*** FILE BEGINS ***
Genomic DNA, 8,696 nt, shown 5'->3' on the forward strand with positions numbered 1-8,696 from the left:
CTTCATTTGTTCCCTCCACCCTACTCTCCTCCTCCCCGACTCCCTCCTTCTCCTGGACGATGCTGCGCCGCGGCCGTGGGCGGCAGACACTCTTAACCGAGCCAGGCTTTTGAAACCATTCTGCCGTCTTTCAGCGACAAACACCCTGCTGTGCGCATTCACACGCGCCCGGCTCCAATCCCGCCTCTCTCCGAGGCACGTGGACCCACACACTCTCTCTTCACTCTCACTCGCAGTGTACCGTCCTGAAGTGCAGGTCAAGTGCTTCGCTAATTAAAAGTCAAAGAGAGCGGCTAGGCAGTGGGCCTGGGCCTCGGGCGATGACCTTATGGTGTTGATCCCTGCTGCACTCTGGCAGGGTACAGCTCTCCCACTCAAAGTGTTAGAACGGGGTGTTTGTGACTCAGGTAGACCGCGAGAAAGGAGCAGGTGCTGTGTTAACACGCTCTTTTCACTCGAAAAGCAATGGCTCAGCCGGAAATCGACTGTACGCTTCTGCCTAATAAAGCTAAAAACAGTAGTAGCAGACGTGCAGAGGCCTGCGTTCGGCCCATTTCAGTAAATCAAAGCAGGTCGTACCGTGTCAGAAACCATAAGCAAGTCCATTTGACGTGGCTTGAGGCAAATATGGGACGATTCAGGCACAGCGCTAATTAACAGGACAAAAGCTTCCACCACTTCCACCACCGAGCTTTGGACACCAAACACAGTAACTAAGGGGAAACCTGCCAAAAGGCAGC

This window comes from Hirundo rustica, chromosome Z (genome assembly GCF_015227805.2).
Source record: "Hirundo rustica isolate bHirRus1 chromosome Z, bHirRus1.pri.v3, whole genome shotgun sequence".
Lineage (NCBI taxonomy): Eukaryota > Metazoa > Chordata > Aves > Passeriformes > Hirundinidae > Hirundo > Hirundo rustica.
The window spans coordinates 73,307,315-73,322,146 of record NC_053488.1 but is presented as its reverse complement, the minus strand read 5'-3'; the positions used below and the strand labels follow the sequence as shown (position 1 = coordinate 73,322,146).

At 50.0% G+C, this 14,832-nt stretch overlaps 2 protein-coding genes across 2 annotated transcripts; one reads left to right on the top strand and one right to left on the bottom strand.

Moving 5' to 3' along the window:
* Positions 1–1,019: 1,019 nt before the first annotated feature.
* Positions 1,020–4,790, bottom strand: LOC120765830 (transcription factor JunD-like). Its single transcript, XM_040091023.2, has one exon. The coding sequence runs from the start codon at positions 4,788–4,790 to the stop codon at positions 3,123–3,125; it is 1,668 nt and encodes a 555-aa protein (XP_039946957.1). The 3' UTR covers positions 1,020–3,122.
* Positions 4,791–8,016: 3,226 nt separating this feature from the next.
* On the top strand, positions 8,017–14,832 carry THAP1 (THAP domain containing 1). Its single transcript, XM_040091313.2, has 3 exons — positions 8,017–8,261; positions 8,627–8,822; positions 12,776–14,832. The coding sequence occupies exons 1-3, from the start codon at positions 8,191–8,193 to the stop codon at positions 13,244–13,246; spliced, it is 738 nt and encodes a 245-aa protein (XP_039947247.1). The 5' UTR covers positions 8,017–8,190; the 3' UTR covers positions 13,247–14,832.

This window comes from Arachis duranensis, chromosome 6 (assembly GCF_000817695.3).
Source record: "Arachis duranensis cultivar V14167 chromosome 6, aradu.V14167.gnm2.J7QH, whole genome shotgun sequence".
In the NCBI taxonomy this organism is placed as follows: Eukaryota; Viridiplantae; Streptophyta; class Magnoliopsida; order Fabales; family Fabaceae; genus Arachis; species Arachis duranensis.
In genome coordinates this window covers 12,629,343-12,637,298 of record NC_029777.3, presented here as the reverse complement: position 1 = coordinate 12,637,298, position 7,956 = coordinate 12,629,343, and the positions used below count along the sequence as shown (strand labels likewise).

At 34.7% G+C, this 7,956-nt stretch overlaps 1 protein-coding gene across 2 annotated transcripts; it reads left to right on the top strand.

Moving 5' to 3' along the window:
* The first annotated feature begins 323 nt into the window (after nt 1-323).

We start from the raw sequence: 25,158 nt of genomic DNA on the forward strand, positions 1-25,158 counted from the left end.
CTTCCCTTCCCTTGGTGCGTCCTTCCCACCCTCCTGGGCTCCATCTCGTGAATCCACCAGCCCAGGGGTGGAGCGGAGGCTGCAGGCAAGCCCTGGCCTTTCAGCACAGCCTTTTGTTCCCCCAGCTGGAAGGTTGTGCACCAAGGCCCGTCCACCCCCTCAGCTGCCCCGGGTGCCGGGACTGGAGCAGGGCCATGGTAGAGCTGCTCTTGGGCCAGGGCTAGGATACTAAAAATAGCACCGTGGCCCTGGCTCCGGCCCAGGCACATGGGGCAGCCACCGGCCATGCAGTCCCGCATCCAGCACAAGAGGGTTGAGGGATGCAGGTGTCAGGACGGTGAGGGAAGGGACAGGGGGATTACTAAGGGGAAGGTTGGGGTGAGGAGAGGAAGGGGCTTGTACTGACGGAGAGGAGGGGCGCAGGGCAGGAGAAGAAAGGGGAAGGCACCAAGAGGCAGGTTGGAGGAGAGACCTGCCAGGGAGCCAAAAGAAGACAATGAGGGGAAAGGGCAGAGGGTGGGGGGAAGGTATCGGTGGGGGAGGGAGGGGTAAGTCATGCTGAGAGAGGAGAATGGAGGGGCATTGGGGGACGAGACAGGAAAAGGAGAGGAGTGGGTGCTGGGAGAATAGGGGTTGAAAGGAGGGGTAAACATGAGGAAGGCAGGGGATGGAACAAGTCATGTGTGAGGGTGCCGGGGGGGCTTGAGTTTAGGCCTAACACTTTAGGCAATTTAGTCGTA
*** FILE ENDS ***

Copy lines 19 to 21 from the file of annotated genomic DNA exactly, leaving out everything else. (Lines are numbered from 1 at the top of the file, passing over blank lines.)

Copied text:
* The first annotated feature begins 323 nt into the window (after nt 1-323).

We start from the raw sequence: 25,158 nt of genomic DNA on the forward strand, positions 1-25,158 counted from the left end.
CTTCCCTTCCCTTGGTGCGTCCTTCCCACCCTCCTGGGCTCCATCTCGTGAATCCACCAGCCCAGGGGTGGAGCGGAGGCTGCAGGCAAGCCCTGGCCTTTCAGCACAGCCTTTTGTTCCCCCAGCTGGAAGGTTGTGCACCAAGGCCCGTCCACCCCCTCAGCTGCCCCGGGTGCCGGGACTGGAGCAGGGCCATGGTAGAGCTGCTCTTGGGCCAGGGCTAGGATACTAAAAATAGCACCGTGGCCCTGGCTCCGGCCCAGGCACATGGGGCAGCCACCGGCCATGCAGTCCCGCATCCAGCACAAGAGGGTTGAGGGATGCAGGTGTCAGGACGGTGAGGGAAGGGACAGGGGGATTACTAAGGGGAAGGTTGGGGTGAGGAGAGGAAGGGGCTTGTACTGACGGAGAGGAGGGGCGCAGGGCAGGAGAAGAAAGGGGAAGGCACCAAGAGGCAGGTTGGAGGAGAGACCTGCCAGGGAGCCAAAAGAAGACAATGAGGGGAAAGGGCAGAGGGTGGGGGGAAGGTATCGGTGGGGGAGGGAGGGGTAAGTCATGCTGAGAGAGGAGAATGGAGGGGCATTGGGGGACGAGACAGGAAAAGGAGAGGAGTGGGTGCTGGGAGAATAGGGGTTGAAAGGAGGGGTAAACATGAGGAAGGCAGGGGATGGAACAAGTCATGTGTGAGGGTGCCGGGGGGGCTTGAGTTTAGGCCTAACACTTTAGGCAATTTAGTCGTA